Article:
Sony also has its own mid-term targets underneath the “Green Management 2020” heading, which will see the company aim to use renewable energy equivalent to reducing CO2 emissions by 300,000 tonnes by fiscal-year 2020. The company will also accelerate the implementation of renewable energy in a range of areas, including the use of Renewable Energy Certificates and:

  • Promote the installation of solar panels at manufacturing sites in Thailand, Japan, and elsewhere
  • Within Japan, which contains many of Sony’s semiconductor manufacturing sites and has the largest energy consumption within the Sony Group, establish an intracompany electricity transfer plan generated at Sony sites. Consider supplying Sony sites through electrical grids owned by power companies with energy created by in-house generation facilities that use renewable energy such as solar panels
  • Within Japan, work together with other RE100 member companies to strengthen outreach to renewable energy market to ensure sufficient and stable supply of economic renewable energy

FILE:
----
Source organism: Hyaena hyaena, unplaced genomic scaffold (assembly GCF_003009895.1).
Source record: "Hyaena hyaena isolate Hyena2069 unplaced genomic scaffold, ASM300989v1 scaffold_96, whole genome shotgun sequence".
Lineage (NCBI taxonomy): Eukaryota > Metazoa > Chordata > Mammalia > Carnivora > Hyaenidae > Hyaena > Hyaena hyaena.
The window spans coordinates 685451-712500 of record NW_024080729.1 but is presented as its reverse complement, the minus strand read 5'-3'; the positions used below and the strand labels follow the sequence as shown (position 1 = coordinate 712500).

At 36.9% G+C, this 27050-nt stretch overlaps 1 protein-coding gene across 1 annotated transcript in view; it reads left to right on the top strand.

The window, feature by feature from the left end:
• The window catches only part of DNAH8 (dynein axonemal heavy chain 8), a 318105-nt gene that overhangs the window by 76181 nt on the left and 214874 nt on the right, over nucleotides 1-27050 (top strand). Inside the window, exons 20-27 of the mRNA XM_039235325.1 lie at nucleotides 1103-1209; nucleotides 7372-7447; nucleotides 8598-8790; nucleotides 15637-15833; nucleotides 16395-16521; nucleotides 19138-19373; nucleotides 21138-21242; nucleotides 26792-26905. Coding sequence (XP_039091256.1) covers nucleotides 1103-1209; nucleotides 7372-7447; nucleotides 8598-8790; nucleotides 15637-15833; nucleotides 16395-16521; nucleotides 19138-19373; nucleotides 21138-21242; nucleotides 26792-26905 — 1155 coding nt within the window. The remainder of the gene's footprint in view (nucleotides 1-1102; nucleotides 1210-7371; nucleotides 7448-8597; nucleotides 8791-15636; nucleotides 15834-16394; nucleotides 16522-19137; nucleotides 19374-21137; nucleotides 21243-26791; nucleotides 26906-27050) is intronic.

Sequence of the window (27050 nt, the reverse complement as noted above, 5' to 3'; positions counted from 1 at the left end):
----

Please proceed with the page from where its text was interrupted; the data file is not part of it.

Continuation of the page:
“For many years, Sony has been an industry leader in actively addressing climate change and other environmental issues,” said Kenichiro Yoshida, President and CEO, Sony Corporation. “As part of our “Road to Zero” initiative to eliminate our environmental footprint, we are pleased to join RE100 and contribute to the realization of a society that operates on fully renewable energy.”

“We are excited to welcome Sony aboard RE100,” added Helen Clarkson. “From PlayStation and image sensors to consumer electronics, music, and film, this is the largest entertainment and technology business in the world stepping up and switching its entire operations to 100% renewable electricity. Sony is at the forefront of cutting-edge innovation and this commitment shows the global marketplace that renewable energy is the future.”

And The Rest

In addition to Sony’s commitment — which, given the size and nature of the company, has overshadowed the other three RE100 announcements — McKinsey & Company, WeWork, and RBS have all made their own 100% renewbale electricity commitments, made a little easier by the fact that each company operates in largely developed renewable energy markets. Specifically, McKinsey and RBS have both committed to sourcing 100% of their renewable electricity by 2025, while WeWork will aim to do so by 2023.

McKinsey & Company is the first management consultancy to join RE100 and will aim to accomplish its target by purchasing green tariffs and by working with its landlords where they provide the electricity in offices it leases. Where this is not possible, however, McKinsey will look to purchase energy attribute certificates.